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It's the Keystone Catch-22. If U.S. President Donald Trump is true to his trade talk, he'll approve a new pipeline for Alberta oil, and that will pump new uncertainty into the rest of Canada's trade with the United States.

That's one minefield that Prime Minister Justin Trudeau has to dodge now that Mr. Trump has made it clear he will move to quickly renegotiate the North American free-trade agreement. The trick seems to be getting Mr. Trump to think of Alberta oil as his own.

For some Canadians, one silver lining to Mr. Trump's protectionist talk has been his vow to quickly approve the Keystone XL pipeline that his predecessor, Barack Obama, rejected. The proposed pipeline would pump 830,000 barrels a day of Alberta bitumen into the U.S., to conduits that can carry it to the Texas coast.

Read more: Ottawa pushes for status as U.S. oil ally

It seems like a win-win for Washington and Ottawa. Natural Resources Minister Jim Carr reiterated Monday that the Liberal government wants Keystone XL to go ahead.

The problem is that could clash with another major aspect of Mr. Trump's trade policy: undoing U.S. trade deficits.

Mr. Trump has signalled that he wants to impose protectionist measures such as tariffs against countries that sell more goods and services into the U.S. than they buy from Americans. He has cited that as a key reason for rewriting NAFTA. And it goes further. He and his key trade advisers have indicated they want mechanisms in trade deals so that they will be reopened if and when the U.S. develops a trade deficit.

For Canada, that doesn't seem so bad right now. The U.S. enjoyed an $11.9-billion (U.S.) trade surplus with Canada in 2015. Blackstone Group CEO Stephen Schwarzman, chair of Mr. Trump's strategic and policy council, met with Mr. Trudeau's cabinet in Calgary on Monday and told reporters that U.S.-Canada trade is roughly in balance, so Canadians should not worry. He suggested Canada might negotiate an exemption to a potential new U.S. border tax.

But Keystone XL would wipe out the U.S. trade surplus, and a hike in the price of oil to $75 or $80 a barrel would suddenly turn it to deficit.

Just imagine what that could mean for Canada under a new, rewritten NAFTA that triggers a renegotiation whenever the U.S. develops a trade deficit with Canada: when oil prices go up, trade rules for other goods from cars to cattle could be rewritten, creating uncertainty for exporters.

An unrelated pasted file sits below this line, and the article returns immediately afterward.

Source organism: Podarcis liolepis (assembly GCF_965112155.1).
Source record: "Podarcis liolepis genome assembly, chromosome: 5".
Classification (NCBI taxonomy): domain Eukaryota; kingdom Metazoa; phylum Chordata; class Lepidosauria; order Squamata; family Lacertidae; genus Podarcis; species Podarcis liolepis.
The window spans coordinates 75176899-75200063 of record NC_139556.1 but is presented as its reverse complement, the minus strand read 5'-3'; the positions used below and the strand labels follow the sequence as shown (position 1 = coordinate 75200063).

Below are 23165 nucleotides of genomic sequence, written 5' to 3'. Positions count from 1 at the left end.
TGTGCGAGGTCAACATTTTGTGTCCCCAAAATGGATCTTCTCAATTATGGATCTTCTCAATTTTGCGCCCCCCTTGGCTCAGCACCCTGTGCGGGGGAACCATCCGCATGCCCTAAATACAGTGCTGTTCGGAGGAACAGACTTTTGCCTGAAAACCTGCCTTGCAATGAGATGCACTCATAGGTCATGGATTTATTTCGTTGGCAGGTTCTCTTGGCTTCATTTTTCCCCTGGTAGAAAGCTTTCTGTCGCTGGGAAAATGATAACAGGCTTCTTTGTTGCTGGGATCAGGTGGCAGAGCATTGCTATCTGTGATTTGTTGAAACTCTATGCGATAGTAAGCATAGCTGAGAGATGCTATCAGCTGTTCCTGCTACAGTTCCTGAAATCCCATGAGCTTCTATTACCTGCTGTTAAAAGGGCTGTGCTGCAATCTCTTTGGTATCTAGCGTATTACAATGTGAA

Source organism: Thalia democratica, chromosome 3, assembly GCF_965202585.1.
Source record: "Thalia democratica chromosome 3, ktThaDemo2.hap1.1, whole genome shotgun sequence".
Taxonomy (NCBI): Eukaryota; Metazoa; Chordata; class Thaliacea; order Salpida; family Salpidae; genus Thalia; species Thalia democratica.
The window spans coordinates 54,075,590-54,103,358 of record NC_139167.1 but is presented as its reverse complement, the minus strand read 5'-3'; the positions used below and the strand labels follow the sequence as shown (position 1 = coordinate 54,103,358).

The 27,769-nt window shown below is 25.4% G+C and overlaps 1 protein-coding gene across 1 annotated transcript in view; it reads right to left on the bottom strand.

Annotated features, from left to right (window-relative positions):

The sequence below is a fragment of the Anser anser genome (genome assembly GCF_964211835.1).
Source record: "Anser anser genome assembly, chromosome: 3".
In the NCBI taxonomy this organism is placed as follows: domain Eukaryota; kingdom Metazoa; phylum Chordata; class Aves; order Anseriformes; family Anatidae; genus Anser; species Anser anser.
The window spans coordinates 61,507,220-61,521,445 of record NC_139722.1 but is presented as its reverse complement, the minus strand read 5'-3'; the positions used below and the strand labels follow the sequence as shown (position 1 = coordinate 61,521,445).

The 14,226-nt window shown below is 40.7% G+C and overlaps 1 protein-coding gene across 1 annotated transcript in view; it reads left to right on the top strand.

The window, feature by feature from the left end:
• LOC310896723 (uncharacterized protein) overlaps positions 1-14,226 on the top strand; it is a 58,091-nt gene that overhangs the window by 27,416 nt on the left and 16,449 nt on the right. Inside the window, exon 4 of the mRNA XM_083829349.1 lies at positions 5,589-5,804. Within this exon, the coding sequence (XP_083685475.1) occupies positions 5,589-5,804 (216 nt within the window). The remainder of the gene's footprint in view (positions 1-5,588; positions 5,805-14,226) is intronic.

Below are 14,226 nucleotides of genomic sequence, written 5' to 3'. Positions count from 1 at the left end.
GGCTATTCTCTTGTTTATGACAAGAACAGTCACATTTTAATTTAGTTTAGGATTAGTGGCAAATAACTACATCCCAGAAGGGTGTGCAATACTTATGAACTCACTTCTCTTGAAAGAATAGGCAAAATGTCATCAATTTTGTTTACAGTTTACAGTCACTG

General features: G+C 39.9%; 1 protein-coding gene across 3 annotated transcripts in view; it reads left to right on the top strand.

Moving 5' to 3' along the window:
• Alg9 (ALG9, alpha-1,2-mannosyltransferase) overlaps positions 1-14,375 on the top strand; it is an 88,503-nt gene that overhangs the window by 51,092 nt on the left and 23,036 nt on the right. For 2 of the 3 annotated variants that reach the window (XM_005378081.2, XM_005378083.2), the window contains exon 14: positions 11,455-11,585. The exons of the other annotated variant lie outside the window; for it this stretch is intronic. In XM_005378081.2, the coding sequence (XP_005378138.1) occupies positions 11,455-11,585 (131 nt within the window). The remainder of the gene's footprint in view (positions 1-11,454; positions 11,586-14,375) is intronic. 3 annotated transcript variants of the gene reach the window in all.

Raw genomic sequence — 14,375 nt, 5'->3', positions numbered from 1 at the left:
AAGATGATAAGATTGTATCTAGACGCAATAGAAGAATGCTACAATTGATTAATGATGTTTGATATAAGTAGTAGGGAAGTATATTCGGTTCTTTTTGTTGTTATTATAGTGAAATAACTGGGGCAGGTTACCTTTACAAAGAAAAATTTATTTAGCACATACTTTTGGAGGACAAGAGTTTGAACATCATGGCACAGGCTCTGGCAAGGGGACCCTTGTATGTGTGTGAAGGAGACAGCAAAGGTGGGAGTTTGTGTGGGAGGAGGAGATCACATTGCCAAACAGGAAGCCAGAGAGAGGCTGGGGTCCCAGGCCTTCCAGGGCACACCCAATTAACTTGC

It would be a no-win. If Mr. Trump gets the pipeline he wants, Canada could expect NAFTA to be re-opened again. And again.

The price of oil is already the key variable that swings Canada-U.S. trade from surplus to deficit and back. The U.S. had a $15-billion trade deficit with Canada in 2014, but oil prices plummeted, so even though Canada exported more barrels of oil to the U.S. in 2015, its value declined by $34.7-billion, according to National Energy Board figures.

That suggests it could be critical for Mr. Trudeau to convince Mr. Trump that he should consider Canadian oil like U.S. oil – in other words, that the U.S. should not count Canadian oil as an import when they consider their trade balance.

In one sense, that's not a wild notion. U.S. Republicans have often argued that buying oil from Canada reduces dependence on the Middle East and other less-than-friendly countries.

But it doesn't really fit with the new Trump Administration's expressed theories about trade and economic policy.

The chair of President Trump's new National Trade Council, Peter Navarro, has written extensively that trade deficits are a drag on U.S. economic growth. He has proposed trade measures, notably targeted at China, to try to combat those trade deficits. But Mr. Navarro has also written extensive warnings that U.S. dependence on foreign oil is a big part of that economic problem, and argued that the U.S. should impose import fees on foreign oil. Mr. Navarro's writings don't offer economic arguments for exempting Canada from those measures.

That means Mr. Trudeau must work to make the Trump Administration see Canadian oil as part of their own continental supply – otherwise, in Washington's eyes, a pipeline or a price change could tilt the balance.

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